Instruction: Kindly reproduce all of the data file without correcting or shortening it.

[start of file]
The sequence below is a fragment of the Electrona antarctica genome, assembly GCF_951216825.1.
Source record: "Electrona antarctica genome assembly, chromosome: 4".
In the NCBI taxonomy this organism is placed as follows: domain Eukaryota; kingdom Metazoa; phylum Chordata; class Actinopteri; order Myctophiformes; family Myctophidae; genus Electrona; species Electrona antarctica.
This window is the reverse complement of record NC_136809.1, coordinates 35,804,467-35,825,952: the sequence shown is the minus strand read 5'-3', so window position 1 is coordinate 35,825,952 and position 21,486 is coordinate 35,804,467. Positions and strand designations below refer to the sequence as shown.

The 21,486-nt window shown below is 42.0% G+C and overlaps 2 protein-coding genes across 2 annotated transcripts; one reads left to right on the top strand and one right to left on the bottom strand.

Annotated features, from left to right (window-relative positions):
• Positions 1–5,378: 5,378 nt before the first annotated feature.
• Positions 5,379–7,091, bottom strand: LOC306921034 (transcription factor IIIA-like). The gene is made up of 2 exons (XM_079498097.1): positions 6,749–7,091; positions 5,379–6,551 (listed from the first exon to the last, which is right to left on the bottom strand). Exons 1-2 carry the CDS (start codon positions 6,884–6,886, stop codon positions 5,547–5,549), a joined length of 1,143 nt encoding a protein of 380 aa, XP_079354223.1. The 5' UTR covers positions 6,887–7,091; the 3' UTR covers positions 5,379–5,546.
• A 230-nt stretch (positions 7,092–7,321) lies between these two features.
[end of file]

The sequence below is a fragment of the Electrona antarctica genome, assembly GCF_951216825.1.
Source record: "Electrona antarctica genome assembly, chromosome: 4".
In the NCBI taxonomy this organism is placed as follows: domain Eukaryota; kingdom Metazoa; phylum Chordata; class Actinopteri; order Myctophiformes; family Myctophidae; genus Electrona; species Electrona antarctica.
This window is the reverse complement of record NC_136809.1, coordinates 35,804,467-35,825,952: the sequence shown is the minus strand read 5'-3', so window position 1 is coordinate 35,825,952 and position 21,486 is coordinate 35,804,467. Positions and strand designations below refer to the sequence as shown.

The 21,486-nt window shown below is 42.0% G+C and overlaps 2 protein-coding genes across 2 annotated transcripts; one reads left to right on the top strand and one right to left on the bottom strand.

Annotated features, from left to right (window-relative positions):
• Positions 1–5,378: 5,378 nt before the first annotated feature.
• Positions 5,379–7,091, bottom strand: LOC306921034 (transcription factor IIIA-like). The gene is made up of 2 exons (XM_079498097.1): positions 6,749–7,091; positions 5,379–6,551 (listed from the first exon to the last, which is right to left on the bottom strand). Exons 1-2 carry the CDS (start codon positions 6,884–6,886, stop codon positions 5,547–5,549), a joined length of 1,143 nt encoding a protein of 380 aa, XP_079354223.1. The 5' UTR covers positions 6,887–7,091; the 3' UTR covers positions 5,379–5,546.
• A 230-nt stretch (positions 7,092–7,321) lies between these two features.